As far as an "all new" DR650 ... be careful what you wish for.
I can't speak for everyone but I wouldn't care how many ounces a set of fully adjustable cartridge forks and a twin clicker rear shock added.

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Old 11-13-2012, 11:26 AM   #70972
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Quote:
Originally Posted by Adv Grifter View Post
One reason: single carb vs. twin carb.
Twin carb?
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Old 11-13-2012, 11:53 AM   #70973
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Quote:
Originally Posted by Tech23 View Post
I can't speak for everyone but I wouldn't care how many ounces a set of fully adjustable cartridge forks and a twin clicker rear shock added.

Tech23
I agree ... and those are the type of upgrades Suzuki could achieve without a major redesign and only adding slightly to MSRP.

Give me the latest "big piston" Shock or KYB's PSF (pneumatic spring pressure) forks or Showa's SFF (separate function fork). These are the future ... and Ohlins is even further ahead.

But in my comment, I was thinking more of what a total re-design could mean. Things like underseat fuel tanks and eliminating shock linkage ... if not done carefully ... well, they could end up throwing the Baby out with the Bathwater!

Under seat tanks create as many problems as they solve. I've ridden MANY bikes with underseat tanks (G650, X Chal, KTM 690, F800GS) and only the KTM really felt like it handled well or better than my DR650.

And as mentioned by Kommando, the costs of Aux tanks and placement can be problematic. Unless the DR650 motor can get 55 to 60 mpg ... then carrying lots of fuel is still required for most serious ADV touring duty.

Plastic subframes may be a no go for anyone doing ADV riding and carrying a serious load. We're just not there yet, IMO. BMW rear sub frames are notorious for cracking and breaking ... and yet their bikes are 60 lbs. heavier than the simple DR650. The KTM 690's do not make it easy to carry 100 lbs. of gear either.
Be careful what you wish for!

I would be willing to entertain the possibility of a Linkage-Less system as it does save weight and cost. But even KTM have gone back to Linkage rear suspension on their top Moto Cross bikes.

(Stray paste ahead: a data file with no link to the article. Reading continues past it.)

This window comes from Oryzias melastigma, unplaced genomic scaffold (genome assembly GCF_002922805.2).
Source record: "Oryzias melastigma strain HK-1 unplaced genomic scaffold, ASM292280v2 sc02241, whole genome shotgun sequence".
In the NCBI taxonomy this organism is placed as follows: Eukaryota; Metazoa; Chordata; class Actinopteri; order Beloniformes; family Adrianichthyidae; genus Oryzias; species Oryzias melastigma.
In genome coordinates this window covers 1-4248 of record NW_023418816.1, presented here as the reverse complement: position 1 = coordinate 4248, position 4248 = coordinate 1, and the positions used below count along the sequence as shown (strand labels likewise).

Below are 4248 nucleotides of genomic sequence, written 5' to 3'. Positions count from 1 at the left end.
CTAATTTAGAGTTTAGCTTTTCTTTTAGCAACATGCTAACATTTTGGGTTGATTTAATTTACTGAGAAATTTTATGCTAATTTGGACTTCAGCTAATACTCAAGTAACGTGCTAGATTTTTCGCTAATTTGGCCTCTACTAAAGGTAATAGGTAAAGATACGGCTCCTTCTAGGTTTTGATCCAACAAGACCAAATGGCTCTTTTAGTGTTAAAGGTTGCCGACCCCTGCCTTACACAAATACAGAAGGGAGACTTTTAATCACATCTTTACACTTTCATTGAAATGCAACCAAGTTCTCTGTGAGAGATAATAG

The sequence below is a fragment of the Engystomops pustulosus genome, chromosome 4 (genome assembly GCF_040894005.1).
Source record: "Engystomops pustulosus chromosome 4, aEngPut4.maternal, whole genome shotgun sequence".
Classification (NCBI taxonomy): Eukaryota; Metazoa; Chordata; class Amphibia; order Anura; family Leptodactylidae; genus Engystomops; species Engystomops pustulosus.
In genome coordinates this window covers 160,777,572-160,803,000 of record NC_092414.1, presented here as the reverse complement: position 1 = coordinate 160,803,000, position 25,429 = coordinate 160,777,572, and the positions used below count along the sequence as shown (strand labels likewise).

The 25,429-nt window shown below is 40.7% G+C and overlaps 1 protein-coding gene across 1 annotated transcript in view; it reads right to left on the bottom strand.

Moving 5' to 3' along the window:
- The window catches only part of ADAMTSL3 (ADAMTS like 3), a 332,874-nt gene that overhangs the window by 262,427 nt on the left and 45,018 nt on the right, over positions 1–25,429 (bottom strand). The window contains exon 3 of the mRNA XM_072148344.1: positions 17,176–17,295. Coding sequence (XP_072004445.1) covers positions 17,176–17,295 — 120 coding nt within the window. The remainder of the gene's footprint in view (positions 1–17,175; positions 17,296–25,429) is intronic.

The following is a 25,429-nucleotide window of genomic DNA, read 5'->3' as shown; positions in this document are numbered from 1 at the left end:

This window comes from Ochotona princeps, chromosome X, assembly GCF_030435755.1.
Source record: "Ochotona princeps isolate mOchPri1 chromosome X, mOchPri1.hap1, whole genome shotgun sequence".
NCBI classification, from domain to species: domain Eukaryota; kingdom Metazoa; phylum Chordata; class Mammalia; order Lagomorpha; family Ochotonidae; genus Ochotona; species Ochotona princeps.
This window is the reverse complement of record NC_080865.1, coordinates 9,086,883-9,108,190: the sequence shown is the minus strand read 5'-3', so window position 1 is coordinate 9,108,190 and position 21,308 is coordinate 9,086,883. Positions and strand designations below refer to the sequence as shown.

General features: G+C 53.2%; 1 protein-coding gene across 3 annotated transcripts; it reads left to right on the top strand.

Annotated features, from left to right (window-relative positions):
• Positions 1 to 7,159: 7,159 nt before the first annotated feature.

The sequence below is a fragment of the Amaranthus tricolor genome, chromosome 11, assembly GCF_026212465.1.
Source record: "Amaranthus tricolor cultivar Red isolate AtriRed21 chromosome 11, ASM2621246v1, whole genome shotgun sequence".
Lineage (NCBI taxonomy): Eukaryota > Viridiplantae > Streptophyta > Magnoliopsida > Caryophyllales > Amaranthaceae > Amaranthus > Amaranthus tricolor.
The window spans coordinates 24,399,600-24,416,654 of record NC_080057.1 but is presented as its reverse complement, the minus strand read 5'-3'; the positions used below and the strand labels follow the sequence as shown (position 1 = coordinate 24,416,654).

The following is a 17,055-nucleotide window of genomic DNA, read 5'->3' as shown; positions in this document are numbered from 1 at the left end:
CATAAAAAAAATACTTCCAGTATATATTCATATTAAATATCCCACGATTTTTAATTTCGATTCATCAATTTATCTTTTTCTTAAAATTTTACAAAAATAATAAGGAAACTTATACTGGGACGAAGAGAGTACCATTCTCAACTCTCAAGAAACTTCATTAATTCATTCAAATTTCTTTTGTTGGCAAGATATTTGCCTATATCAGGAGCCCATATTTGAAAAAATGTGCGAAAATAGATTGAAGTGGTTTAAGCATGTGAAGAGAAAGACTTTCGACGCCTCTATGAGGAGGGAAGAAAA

Now why is that?

Look at the shock linkage on the latest BMW SS1000 HP-4. Look familiar? I'm guessing they paid Suzuki a licensing fee to use this design ... as the Japanese OWN all the design patents for most every linkage ever thought up. BMW have avoided modern linkage ... since forever.

The BMW item looks very much like a Suzuki product. See latest Cycle World write up on the HP-4, written by E Boz (Eric Bostrum). Amazing bike, by the sound of it.

But the Japanese are having some success with new linkage-less designs:
Versys, Ninja 650. Aprilia has dabbled here too. But most of that is about COST SAVINGS.
Linkage just flat works. Moto crossers (and later road racers) figured that out back on the early 70's. Anyone in current Moto GP without Linkage? How about WSB?
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Old 11-13-2012, 01:08 PM   #70974
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Quote:
Originally Posted by neo1piv014 View Post
Side stand being up or down doesn't seem to make a difference. I usually notice it in the mornings when I'm trying to start the bike to let it warm up, but it happens plenty of times when I've just turned off the bike for a minute while talking with someone. The neutral light does work, yes.




I'll look up some how-to's on ditching those safety switches. I don't believe I've yet even tried to take off on a bike with the side stand down, so that's probably okay to ditch at this point. All the lights and everything fire right up with the key, and if it helps, I've also replaced the battery within the last month, and that didn't seem to make any difference.

Honestly, all of the switchgear on my bike needs a thorough cleaning or something. The turn signal switch is...gummy I guess. It sticks a lot and takes a few tries to cancel. The horn works once a week or so, and the kill switch doesn't like to pop back out once pressed in. Some electrical grease and an afternoon might be the cure for what ails me this time.
Sometimes the kill switch can cause this when it gets dirty. If you leave it in, moisture builds up in there, I think. I had this happen and now make sure the button is always out (run position) before I leave the bike parked. I had been using the key to turn it on and off before. The contacts might have become dirty due to lack of use.